A Better Place is an in depth look at the toxic legacy of British colonial-era laws, which criminalise consensual same-sex love, while at the same time allowing perpetrators of sexual violence to go unpunished. More than 70 countries still criminalise gay sex. In over 30, rape within marriage is still legal. Behind these statistics are the people whose lives are paralysed by these archaic laws.
Meet the LGBTQ+ people whose love is criminalised; who face the daily struggle of state-sanctioned hatred. Meet the women who endure sexual violence in their homes, with no recourse to justice. And meet the global network of activists, lawyers and legislators striving for equality and justice for everyone.
Together, these courageous survivors and reformers are working to eradicate these laws, which blight the lives of millions. By unshackling our societies from the devastating relics of colonialism, this inspiring network of changemakers is forging a path to an equal, just and happier world.
Producer - James Lewis - Statement
Through human stories of hope, we reveal what we have in common, beyond our obvious and perceived differences. We are both unique and the same, connected through shared values and our humanity.
When making A Better Place, we focused squarely on humanising the colonial laws that make justice evasive, while also cementing hatred towards LGBTQ+ people. The law can seem distant, dry and abstract. But for many, particularly those who are unrecognised in law and are marginalised in society, the law is very real. We live in a world where some people can be criminalised in the bedroom for consensual acts of love, while others can be legally beaten and sexually abused in the bedroom. From this harsh reality, ripples a myriad of individual trauma, cultural and attitudinal harm, and societal ills.
As a gay man, I grew up in a society that no longer criminalised homosexuality, but I still felt the effects of endemic homophobia. In my lifetime I have seen attitudes in the UK go from hatred to begrudging tolerance, to growing acceptance and even celebration. There is still much to be done for our community, and hate crimes are on the rise, but the LGBTQ+ lived experience has dramatically changed over the last few decades. It is our responsibility as queer people, to tell stories that push for further change, particularly in countries where the first important step is decriminalisation. As a British gay man, I feel that responsibility keenly. My ancestors are the people who created these laws, contributing enormously to the hatred they permission. Criminalisation is just one part of the colonial criminal code that creates unsafe, unjust societies, with women and girls dealing with rampant misogyny and violence. At the apex of this hate, are queer women and girls who must deal with multiple legal and experiential risks.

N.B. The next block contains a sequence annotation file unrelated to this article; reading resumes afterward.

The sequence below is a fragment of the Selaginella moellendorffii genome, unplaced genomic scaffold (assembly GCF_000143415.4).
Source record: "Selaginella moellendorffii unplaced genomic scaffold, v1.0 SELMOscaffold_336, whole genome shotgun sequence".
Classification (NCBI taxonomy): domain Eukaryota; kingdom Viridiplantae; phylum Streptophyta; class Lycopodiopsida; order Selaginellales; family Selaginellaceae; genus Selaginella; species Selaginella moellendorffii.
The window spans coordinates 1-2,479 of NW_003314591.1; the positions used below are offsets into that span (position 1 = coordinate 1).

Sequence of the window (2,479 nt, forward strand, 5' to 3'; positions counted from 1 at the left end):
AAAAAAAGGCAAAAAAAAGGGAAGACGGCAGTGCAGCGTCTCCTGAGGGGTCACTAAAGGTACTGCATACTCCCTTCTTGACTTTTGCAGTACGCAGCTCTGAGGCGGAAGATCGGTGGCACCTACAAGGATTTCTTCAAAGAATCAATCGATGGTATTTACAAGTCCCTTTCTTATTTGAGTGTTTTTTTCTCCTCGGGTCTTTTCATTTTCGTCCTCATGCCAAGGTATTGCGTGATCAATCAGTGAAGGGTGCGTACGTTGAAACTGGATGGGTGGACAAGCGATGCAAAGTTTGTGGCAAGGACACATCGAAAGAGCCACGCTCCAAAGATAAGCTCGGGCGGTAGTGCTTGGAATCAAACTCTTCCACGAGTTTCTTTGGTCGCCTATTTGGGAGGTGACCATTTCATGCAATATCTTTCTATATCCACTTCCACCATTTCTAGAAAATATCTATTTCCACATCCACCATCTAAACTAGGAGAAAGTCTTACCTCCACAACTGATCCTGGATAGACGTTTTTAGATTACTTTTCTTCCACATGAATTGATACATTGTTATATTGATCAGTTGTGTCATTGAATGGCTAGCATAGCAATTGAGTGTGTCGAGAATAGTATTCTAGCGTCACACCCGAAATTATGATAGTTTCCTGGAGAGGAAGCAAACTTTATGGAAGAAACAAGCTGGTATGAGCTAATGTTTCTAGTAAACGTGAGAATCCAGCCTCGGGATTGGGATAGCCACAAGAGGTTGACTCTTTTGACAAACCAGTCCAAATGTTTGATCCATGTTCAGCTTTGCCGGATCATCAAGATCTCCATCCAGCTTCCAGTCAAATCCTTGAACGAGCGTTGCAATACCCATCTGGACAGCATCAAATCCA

A filmmaker's role is to allow people to tell their own stories. Here we see beautiful resilience in the face of brutality and discrimination. We also, importantly, recognise the brave efforts of a network of activists and lawyers, who are forging paths to a fairer future.
I was not ready for the emotional impact of producing this film. Meeting people from around the world whose own experiences of fear and shame echoed my own as a young man, was deep and powerful. Through making this film I became more connected with the LGBTQ+ global community, in a way that cemented my sense of responsibility and our shared experiences.
The people featured in our film opened their hearts to us, courageously telling their stories about the repercussions of legal inequality and discrimination. It is our hope that through telling the stories of the survivors of hate crimes and sexual violence, that we can increase awareness and push to reform the archaic laws that blight the lives of millions globally.
There is beauty in resilience and survival, but there is nothing more beautiful than justice, fairness and equality.
Get to know the filmmaker: